Yet while the message in the ad invites us to escape the troubling world, the ambition of the corporation behind the ad is actively to engage and restructure that world in terms of opening up new markets, allocating the investment that shapes communities, and fashioning not just what we drink and sit on and wear but the attitudes and values through which we are supposed to define ourselves. What the ad, to no great surprise, does not stimulate us to explore is either the corporation’s power or any sense that we might be more than individual shoppers who seek to find escape from the common grievances, alienation, and dashed hopes we share with others as we go about addressing our daily lives, including how to get the money for the things we need or think we need in such a world.
The Failure of Reform and the Counter-Attack
Capitalism’s moral limits and political vulnerability were visible from the beginning and raised the issue of ameliorative responses. Montesquieu, the French aristocrat writing in the mid 1700s, drew on earlier notions of social responsibility and combined them with a sober awareness of the realities of nascent capitalism to express a remarkably early argument for the welfare state:
The state owes to every citizen an assured subsistence, proper nourishment, suitable clothing, and a mode of life not incompatible with health…whether it is to prevent the people from suffering, or whether it be to prevent them from revolting.4
It nevertheless took the industrial and political organizing of the working classes, two world wars, a great depression, and a golden age of economic growth before the conditions could be created for modern social democracy’s attempt to come to the moral rescue of capitalism through the welfare state. But the gains in this period proved to be rather transitory, and even at the time it was fairly clear that popular aspirations for democracy and social justice—which were generally modest—were nevertheless constricted.5 What was not on the agenda in the golden age, certainly not from social democrats looking to a humane capitalism, was much of an inclination to challenge the limits of a democracy that didn’t look to democratize the institutions of corporate power and of state bureaucracy. There was no longer any questioning by social democracy of the social relations at the heart of the economy, of the political division of society into those that led and those that followed, of the divide embedded in a welfare state between those who planned and organized social services and those who were dependent on them.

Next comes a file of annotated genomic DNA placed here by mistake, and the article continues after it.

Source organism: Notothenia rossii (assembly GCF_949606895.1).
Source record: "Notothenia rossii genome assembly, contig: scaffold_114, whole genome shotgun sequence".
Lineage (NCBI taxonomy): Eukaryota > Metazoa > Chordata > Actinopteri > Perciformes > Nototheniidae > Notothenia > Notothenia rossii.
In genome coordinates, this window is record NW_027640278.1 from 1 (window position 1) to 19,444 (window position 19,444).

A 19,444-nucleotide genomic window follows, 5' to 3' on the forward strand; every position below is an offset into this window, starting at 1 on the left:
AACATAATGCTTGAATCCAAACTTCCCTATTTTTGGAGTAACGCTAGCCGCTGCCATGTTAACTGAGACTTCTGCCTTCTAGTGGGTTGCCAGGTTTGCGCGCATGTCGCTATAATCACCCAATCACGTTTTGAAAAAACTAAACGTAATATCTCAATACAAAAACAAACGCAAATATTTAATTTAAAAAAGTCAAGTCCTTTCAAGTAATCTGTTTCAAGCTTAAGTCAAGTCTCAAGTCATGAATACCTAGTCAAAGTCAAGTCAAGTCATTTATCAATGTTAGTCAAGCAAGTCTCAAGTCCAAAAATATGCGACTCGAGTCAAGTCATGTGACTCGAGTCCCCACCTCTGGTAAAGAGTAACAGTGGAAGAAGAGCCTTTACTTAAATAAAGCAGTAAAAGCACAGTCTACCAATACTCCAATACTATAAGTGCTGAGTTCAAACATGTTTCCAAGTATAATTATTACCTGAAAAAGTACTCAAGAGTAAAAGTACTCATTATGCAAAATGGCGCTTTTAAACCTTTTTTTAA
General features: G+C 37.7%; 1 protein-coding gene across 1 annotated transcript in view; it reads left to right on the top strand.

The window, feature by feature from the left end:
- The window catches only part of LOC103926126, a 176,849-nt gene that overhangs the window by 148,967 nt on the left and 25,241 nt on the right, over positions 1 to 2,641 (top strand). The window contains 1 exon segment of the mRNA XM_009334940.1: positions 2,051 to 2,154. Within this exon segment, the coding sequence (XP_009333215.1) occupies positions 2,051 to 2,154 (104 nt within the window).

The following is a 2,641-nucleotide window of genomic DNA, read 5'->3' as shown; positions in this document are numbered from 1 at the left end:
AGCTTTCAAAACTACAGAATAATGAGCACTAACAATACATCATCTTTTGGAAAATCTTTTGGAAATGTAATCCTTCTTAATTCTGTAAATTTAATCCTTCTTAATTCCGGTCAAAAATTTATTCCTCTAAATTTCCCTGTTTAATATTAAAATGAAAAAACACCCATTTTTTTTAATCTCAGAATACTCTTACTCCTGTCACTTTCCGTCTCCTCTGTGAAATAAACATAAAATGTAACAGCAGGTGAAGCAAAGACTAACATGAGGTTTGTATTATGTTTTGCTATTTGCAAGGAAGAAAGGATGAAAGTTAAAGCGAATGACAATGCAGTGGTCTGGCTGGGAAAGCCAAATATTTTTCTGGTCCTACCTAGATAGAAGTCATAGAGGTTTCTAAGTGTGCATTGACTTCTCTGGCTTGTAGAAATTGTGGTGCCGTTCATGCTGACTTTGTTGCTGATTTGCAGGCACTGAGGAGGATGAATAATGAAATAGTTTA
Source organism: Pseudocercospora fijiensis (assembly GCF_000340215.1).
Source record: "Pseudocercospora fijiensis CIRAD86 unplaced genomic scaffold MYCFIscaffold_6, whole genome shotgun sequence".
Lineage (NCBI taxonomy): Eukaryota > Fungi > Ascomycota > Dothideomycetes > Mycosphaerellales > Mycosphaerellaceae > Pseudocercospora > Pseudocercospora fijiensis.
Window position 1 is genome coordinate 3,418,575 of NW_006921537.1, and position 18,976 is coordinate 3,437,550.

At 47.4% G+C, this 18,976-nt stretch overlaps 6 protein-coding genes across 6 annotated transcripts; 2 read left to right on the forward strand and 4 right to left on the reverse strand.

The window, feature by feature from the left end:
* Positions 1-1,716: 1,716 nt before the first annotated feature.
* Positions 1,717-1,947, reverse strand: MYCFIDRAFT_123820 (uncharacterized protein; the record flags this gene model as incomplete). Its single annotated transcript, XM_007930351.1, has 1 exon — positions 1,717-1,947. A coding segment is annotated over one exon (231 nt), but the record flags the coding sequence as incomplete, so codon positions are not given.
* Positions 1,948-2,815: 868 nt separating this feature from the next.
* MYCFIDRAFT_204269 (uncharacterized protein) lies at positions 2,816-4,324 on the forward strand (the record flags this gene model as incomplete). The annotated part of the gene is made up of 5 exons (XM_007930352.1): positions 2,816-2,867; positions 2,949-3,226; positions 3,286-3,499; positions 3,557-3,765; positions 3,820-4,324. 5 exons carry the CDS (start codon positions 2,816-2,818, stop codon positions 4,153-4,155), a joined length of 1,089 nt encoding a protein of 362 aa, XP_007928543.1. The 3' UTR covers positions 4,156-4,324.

By the early seventies, in the context of intensified competition and declining profits, the former concessions accepted by capitalism became problematic; those concessions to social pressures came to be understood as having undermined the requisite market discipline precisely because they diverted too many resources to uncommodified and non-profitable uses. What were recently measures of capitalism’s achievements were redefined as responsible for the end of the golden age and as unaffordable barriers to capital accumulation.